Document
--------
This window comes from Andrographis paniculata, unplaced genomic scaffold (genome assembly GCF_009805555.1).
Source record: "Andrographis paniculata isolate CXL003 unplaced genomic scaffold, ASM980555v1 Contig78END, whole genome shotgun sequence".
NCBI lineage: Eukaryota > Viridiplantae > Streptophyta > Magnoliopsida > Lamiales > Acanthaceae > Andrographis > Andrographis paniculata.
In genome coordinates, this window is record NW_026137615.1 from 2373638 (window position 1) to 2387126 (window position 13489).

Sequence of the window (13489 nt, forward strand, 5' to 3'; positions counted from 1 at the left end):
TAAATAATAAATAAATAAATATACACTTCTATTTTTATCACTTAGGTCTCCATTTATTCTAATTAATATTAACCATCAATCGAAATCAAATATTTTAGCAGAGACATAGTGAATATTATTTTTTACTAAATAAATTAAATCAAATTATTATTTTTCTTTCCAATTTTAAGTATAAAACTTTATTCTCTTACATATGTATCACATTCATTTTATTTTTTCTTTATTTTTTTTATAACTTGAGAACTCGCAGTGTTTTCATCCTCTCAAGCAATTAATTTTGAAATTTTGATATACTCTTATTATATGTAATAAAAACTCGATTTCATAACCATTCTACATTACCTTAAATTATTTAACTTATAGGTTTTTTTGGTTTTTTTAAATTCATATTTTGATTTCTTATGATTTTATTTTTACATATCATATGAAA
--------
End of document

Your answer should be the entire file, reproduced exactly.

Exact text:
This window comes from Andrographis paniculata, unplaced genomic scaffold (genome assembly GCF_009805555.1).
Source record: "Andrographis paniculata isolate CXL003 unplaced genomic scaffold, ASM980555v1 Contig78END, whole genome shotgun sequence".
NCBI lineage: Eukaryota > Viridiplantae > Streptophyta > Magnoliopsida > Lamiales > Acanthaceae > Andrographis > Andrographis paniculata.
In genome coordinates, this window is record NW_026137615.1 from 2373638 (window position 1) to 2387126 (window position 13489).

Sequence of the window (13489 nt, forward strand, 5' to 3'; positions counted from 1 at the left end):
TAAATAATAAATAAATAAATATACACTTCTATTTTTATCACTTAGGTCTCCATTTATTCTAATTAATATTAACCATCAATCGAAATCAAATATTTTAGCAGAGACATAGTGAATATTATTTTTTACTAAATAAATTAAATCAAATTATTATTTTTCTTTCCAATTTTAAGTATAAAACTTTATTCTCTTACATATGTATCACATTCATTTTATTTTTTCTTTATTTTTTTTATAACTTGAGAACTCGCAGTGTTTTCATCCTCTCAAGCAATTAATTTTGAAATTTTGATATACTCTTATTATATGTAATAAAAACTCGATTTCATAACCATTCTACATTACCTTAAATTATTTAACTTATAGGTTTTTTTGGTTTTTTTAAATTCATATTTTGATTTCTTATGATTTTATTTTTACATATCATATGAAA